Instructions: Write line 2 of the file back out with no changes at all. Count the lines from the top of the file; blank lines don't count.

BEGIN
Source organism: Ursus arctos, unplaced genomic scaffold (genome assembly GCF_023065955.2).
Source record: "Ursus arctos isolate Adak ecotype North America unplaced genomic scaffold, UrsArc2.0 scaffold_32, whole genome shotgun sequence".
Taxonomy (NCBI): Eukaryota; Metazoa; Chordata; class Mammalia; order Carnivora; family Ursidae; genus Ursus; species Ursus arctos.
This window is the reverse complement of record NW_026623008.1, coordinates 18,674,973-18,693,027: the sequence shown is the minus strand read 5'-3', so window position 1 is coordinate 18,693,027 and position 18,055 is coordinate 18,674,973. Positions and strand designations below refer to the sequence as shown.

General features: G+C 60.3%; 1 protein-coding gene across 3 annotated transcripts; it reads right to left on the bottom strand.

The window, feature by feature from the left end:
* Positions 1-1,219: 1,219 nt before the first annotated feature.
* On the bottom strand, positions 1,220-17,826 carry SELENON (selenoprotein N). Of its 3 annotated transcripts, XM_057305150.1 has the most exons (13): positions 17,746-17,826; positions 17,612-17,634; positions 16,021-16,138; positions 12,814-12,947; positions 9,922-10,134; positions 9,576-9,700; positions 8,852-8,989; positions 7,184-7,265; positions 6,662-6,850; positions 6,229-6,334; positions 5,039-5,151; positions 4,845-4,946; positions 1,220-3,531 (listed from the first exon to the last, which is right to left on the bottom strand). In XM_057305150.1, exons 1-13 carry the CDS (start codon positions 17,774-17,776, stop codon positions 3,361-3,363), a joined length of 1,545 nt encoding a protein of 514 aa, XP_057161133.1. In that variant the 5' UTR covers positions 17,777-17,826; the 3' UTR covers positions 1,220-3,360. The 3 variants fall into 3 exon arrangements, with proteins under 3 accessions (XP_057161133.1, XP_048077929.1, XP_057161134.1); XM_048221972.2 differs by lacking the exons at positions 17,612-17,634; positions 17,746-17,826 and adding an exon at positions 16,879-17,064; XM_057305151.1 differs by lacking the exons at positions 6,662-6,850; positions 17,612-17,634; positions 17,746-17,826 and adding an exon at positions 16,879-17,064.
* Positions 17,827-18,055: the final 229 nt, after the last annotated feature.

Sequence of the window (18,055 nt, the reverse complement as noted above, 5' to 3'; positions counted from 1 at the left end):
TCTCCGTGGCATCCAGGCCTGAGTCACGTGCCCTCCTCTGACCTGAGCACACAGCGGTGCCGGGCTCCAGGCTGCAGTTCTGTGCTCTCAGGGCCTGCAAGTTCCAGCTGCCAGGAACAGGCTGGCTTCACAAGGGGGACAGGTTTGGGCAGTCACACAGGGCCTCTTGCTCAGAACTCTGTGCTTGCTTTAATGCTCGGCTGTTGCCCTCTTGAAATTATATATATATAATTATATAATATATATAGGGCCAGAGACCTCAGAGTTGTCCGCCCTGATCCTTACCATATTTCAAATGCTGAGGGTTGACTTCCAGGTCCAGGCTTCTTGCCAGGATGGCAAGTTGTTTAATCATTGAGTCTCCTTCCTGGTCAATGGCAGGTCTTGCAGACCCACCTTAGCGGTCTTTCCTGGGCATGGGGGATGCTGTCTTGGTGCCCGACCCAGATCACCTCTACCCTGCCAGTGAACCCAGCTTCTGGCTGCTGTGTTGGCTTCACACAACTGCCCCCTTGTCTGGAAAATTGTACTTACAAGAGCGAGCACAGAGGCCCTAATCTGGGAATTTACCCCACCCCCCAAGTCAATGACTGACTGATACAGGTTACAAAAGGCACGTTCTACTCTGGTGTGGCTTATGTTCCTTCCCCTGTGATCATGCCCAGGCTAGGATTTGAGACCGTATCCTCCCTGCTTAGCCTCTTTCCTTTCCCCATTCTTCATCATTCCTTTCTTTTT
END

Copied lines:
Source record: "Ursus arctos isolate Adak ecotype North America unplaced genomic scaffold, UrsArc2.0 scaffold_32, whole genome shotgun sequence".